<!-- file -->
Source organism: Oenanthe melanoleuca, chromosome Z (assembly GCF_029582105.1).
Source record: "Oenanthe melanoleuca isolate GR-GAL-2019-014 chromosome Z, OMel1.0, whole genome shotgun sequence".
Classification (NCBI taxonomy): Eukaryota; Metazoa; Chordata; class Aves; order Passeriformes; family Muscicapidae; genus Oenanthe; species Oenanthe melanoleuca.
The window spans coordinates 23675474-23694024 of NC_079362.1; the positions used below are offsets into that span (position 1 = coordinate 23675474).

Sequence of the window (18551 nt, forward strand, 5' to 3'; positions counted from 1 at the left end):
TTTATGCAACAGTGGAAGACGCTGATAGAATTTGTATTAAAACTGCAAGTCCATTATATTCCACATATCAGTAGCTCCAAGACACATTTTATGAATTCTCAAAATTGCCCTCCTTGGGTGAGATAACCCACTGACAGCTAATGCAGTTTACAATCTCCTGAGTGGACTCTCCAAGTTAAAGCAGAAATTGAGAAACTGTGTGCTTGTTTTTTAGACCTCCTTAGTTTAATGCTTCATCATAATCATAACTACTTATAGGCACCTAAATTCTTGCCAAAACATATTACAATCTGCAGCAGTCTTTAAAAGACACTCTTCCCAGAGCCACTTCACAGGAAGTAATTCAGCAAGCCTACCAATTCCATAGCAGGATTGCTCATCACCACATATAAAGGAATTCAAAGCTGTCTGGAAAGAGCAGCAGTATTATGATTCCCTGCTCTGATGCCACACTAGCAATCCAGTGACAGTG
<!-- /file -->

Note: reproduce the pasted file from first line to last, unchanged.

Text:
Source organism: Oenanthe melanoleuca, chromosome Z (assembly GCF_029582105.1).
Source record: "Oenanthe melanoleuca isolate GR-GAL-2019-014 chromosome Z, OMel1.0, whole genome shotgun sequence".
Classification (NCBI taxonomy): Eukaryota; Metazoa; Chordata; class Aves; order Passeriformes; family Muscicapidae; genus Oenanthe; species Oenanthe melanoleuca.
The window spans coordinates 23675474-23694024 of NC_079362.1; the positions used below are offsets into that span (position 1 = coordinate 23675474).

Sequence of the window (18551 nt, forward strand, 5' to 3'; positions counted from 1 at the left end):
TTTATGCAACAGTGGAAGACGCTGATAGAATTTGTATTAAAACTGCAAGTCCATTATATTCCACATATCAGTAGCTCCAAGACACATTTTATGAATTCTCAAAATTGCCCTCCTTGGGTGAGATAACCCACTGACAGCTAATGCAGTTTACAATCTCCTGAGTGGACTCTCCAAGTTAAAGCAGAAATTGAGAAACTGTGTGCTTGTTTTTTAGACCTCCTTAGTTTAATGCTTCATCATAATCATAACTACTTATAGGCACCTAAATTCTTGCCAAAACATATTACAATCTGCAGCAGTCTTTAAAAGACACTCTTCCCAGAGCCACTTCACAGGAAGTAATTCAGCAAGCCTACCAATTCCATAGCAGGATTGCTCATCACCACATATAAAGGAATTCAAAGCTGTCTGGAAAGAGCAGCAGTATTATGATTCCCTGCTCTGATGCCACACTAGCAATCCAGTGACAGTG